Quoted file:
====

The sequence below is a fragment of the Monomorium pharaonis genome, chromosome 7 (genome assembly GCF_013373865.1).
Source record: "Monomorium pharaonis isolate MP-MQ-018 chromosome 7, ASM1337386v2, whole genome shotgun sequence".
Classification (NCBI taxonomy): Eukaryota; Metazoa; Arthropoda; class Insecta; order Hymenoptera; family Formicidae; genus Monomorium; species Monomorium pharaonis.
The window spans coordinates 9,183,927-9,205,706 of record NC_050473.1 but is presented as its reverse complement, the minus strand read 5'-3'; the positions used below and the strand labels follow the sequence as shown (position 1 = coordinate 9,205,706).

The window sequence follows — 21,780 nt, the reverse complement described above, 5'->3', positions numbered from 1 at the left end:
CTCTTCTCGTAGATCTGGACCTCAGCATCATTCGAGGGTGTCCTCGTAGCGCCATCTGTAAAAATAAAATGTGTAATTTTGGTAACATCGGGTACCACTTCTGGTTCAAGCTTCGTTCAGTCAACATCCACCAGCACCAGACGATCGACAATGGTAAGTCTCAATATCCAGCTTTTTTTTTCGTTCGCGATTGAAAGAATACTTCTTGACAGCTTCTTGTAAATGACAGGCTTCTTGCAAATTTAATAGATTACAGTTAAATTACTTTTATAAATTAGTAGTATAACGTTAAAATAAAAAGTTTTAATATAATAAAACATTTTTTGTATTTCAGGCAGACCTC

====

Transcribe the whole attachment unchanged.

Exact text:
The sequence below is a fragment of the Monomorium pharaonis genome, chromosome 7 (genome assembly GCF_013373865.1).
Source record: "Monomorium pharaonis isolate MP-MQ-018 chromosome 7, ASM1337386v2, whole genome shotgun sequence".
Classification (NCBI taxonomy): Eukaryota; Metazoa; Arthropoda; class Insecta; order Hymenoptera; family Formicidae; genus Monomorium; species Monomorium pharaonis.
The window spans coordinates 9,183,927-9,205,706 of record NC_050473.1 but is presented as its reverse complement, the minus strand read 5'-3'; the positions used below and the strand labels follow the sequence as shown (position 1 = coordinate 9,205,706).

The window sequence follows — 21,780 nt, the reverse complement described above, 5'->3', positions numbered from 1 at the left end:
CTCTTCTCGTAGATCTGGACCTCAGCATCATTCGAGGGTGTCCTCGTAGCGCCATCTGTAAAAATAAAATGTGTAATTTTGGTAACATCGGGTACCACTTCTGGTTCAAGCTTCGTTCAGTCAACATCCACCAGCACCAGACGATCGACAATGGTAAGTCTCAATATCCAGCTTTTTTTTTCGTTCGCGATTGAAAGAATACTTCTTGACAGCTTCTTGTAAATGACAGGCTTCTTGCAAATTTAATAGATTACAGTTAAATTACTTTTATAAATTAGTAGTATAACGTTAAAATAAAAAGTTTTAATATAATAAAACATTTTTTGTATTTCAGGCAGACCTC